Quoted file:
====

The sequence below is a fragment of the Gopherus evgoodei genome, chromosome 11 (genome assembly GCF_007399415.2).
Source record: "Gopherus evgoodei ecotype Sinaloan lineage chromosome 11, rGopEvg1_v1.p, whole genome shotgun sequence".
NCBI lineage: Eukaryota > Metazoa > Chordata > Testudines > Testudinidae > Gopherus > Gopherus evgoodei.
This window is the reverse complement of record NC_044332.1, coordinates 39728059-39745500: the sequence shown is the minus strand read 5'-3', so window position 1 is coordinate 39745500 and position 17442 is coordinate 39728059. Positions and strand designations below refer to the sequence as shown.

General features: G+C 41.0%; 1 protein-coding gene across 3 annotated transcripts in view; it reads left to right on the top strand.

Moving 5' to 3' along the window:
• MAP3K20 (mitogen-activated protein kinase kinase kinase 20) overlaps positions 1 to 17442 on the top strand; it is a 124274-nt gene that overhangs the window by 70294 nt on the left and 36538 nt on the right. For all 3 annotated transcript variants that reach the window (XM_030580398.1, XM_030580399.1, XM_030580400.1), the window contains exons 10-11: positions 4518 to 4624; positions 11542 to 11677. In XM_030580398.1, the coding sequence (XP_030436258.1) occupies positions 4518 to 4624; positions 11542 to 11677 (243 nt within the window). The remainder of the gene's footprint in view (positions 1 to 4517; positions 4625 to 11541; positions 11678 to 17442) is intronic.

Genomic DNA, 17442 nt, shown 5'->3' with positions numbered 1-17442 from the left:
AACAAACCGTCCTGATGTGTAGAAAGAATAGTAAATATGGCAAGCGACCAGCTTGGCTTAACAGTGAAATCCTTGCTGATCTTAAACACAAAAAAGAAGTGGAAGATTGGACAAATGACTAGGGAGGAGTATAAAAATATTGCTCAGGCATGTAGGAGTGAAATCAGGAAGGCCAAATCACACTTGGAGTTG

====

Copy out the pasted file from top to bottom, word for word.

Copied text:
The sequence below is a fragment of the Gopherus evgoodei genome, chromosome 11 (genome assembly GCF_007399415.2).
Source record: "Gopherus evgoodei ecotype Sinaloan lineage chromosome 11, rGopEvg1_v1.p, whole genome shotgun sequence".
NCBI lineage: Eukaryota > Metazoa > Chordata > Testudines > Testudinidae > Gopherus > Gopherus evgoodei.
This window is the reverse complement of record NC_044332.1, coordinates 39728059-39745500: the sequence shown is the minus strand read 5'-3', so window position 1 is coordinate 39745500 and position 17442 is coordinate 39728059. Positions and strand designations below refer to the sequence as shown.

General features: G+C 41.0%; 1 protein-coding gene across 3 annotated transcripts in view; it reads left to right on the top strand.

Moving 5' to 3' along the window:
• MAP3K20 (mitogen-activated protein kinase kinase kinase 20) overlaps positions 1 to 17442 on the top strand; it is a 124274-nt gene that overhangs the window by 70294 nt on the left and 36538 nt on the right. For all 3 annotated transcript variants that reach the window (XM_030580398.1, XM_030580399.1, XM_030580400.1), the window contains exons 10-11: positions 4518 to 4624; positions 11542 to 11677. In XM_030580398.1, the coding sequence (XP_030436258.1) occupies positions 4518 to 4624; positions 11542 to 11677 (243 nt within the window). The remainder of the gene's footprint in view (positions 1 to 4517; positions 4625 to 11541; positions 11678 to 17442) is intronic.

Genomic DNA, 17442 nt, shown 5'->3' with positions numbered 1-17442 from the left:
AACAAACCGTCCTGATGTGTAGAAAGAATAGTAAATATGGCAAGCGACCAGCTTGGCTTAACAGTGAAATCCTTGCTGATCTTAAACACAAAAAAGAAGTGGAAGATTGGACAAATGACTAGGGAGGAGTATAAAAATATTGCTCAGGCATGTAGGAGTGAAATCAGGAAGGCCAAATCACACTTGGAGTTG